Use of Lethal Force Increasing Among California Cops Despite Drop in Violent Crime


Use of Lethal Force Increasing Among California Cops Despite Drop in Violent Crime

The use of deadly force should be a last resort, not a first instinct

With the recent news that Ferguson, Mo., police officer Darren Wilson won’t face charges for killing unarmed teenager Michael Brown, questions over law enforcement officers’ use of lethal force are getting national attention. But one state stands out as a leader in the use of lethal force by police officers – California.

According to the California Attorney General’s office, California’s violent crime rate in 2013 reached its lowest level since 1967. Despite that drop, the number of justifiable homicides committed by police officers in the state reached a record high of 132. That makes California cops responsible for more than 28 percent of the 461 justifiable homicides committed by law enforcement across the country in 2013, according to statistics published by the FBI.

Of those killed by police in California, the majority were between the ages of 18 and 29, and were killed either in their residences or on a street or sidewalk. “Felon attacked peace officer” is listed as the circumstance that led to the use of lethal force by police in roughly 79 percent of cases. In three cases, police used lethal force on someone who was resisting arrest.

Circumstances in which police are permitted to use lethal force are arguably subjective and largely determined by law enforcement themselves. For example, just a few weeks ago Los Angeles police fatally shot a man who was attempting to cut himself on a bus. According to police, he “acted aggressively” when they approached, so they opened fire and killed him.

Another troubling aspect surrounding police-involved homicides in California is the racial disparity. Despite only accounting for roughly 6.6 percent of California’s population, 18.2 percent of those fatally shot by police in 2013 were black. The plurality of those fatally shot by police – 38.6 percent – were Hispanic, while 37.9 percent were white.

So why, with California’s violent crime rate at it’s lowest point in four decades, is lethal force increasing among California’s law enforcement officers?

Some blame police culture itself. Back in 2005, former San Jose Police Chief Joseph McNamara wrote, “Simply put, the police culture in our country has changed. An emphasis on ‘officer safety’ and paramilitary training pervades today’s policing, in contrast to the older culture, which held that cops didn’t shoot until they were about to be shot or stabbed.”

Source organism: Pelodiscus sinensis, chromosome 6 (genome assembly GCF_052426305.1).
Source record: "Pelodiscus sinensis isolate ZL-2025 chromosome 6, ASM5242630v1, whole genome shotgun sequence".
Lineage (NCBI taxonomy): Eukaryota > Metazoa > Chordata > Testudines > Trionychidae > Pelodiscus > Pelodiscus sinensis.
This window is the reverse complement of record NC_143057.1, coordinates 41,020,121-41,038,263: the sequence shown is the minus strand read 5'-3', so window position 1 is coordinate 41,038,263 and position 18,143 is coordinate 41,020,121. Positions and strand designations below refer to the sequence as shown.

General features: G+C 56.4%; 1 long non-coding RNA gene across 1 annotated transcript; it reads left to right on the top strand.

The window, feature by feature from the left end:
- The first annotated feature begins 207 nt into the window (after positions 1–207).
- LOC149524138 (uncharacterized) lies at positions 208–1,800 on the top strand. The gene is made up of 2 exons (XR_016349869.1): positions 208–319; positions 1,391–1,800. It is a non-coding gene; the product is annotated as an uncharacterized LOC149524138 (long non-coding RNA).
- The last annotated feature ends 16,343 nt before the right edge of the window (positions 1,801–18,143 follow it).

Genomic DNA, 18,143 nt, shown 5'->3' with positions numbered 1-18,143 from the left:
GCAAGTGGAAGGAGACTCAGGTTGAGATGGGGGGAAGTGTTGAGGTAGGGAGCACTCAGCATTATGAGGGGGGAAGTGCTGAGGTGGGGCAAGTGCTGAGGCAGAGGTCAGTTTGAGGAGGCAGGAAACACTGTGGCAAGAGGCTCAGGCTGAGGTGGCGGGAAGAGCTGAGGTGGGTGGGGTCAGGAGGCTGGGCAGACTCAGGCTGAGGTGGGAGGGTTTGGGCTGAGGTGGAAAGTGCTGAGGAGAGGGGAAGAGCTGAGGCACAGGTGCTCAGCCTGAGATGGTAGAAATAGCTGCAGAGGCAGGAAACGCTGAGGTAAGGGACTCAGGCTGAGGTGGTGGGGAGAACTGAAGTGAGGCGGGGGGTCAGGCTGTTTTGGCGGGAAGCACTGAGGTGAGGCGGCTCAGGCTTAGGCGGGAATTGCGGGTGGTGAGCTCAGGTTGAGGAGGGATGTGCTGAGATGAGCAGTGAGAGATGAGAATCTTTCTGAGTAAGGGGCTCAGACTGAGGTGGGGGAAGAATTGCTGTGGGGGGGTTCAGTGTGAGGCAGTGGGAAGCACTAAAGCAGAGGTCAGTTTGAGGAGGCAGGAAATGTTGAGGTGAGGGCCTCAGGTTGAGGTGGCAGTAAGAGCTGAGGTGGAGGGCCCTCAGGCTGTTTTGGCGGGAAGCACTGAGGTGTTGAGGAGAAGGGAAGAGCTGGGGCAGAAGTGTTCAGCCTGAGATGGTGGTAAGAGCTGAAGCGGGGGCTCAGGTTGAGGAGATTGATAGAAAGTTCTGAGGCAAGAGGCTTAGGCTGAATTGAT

When McNamara implemented measures like requiring officers to “walk the beat” and interact with community members on a regular basis, San Jose saw its crime rate drop significantly, despite having one of the smallest per capita police departments in the country.

Encouraging officers to regularly interact with the community they’re required to serve and protect may help reduce an “us vs. them” mentality that may fuel an officer’s quick response to shoot.

Another tool that may reduce the use of lethal force is officer-mounted body cameras.

Police departments in several California cities already use body cams and more should follow suit.

In Rialto, there was a 60 percent reduction in the total number of use-of-force incidents and an 88 percent reduction in the number of citizen complaints one year after the city’s police force started wearing body cams.

There’s no doubt that it is necessary for police to use lethal force in certain situations. But the truth of the matter is that police and citizens are safer today than ever before. Nationally, 27 police officers were killed by criminals in 2013 – nearly half the number of officers killed in 2012. Perhaps it’s time for police to reconsider some of their policies.

Police officers need to be able to protect themselves, but that need must be balanced against the fundamental duty of police, which is to serve and protect the citizens of California. The use of lethal force should be a last resort, not a first instinct.

Lauren Galik is director of criminal justice reform at Reason Foundation. This article originally appeared in The Press Enterprise.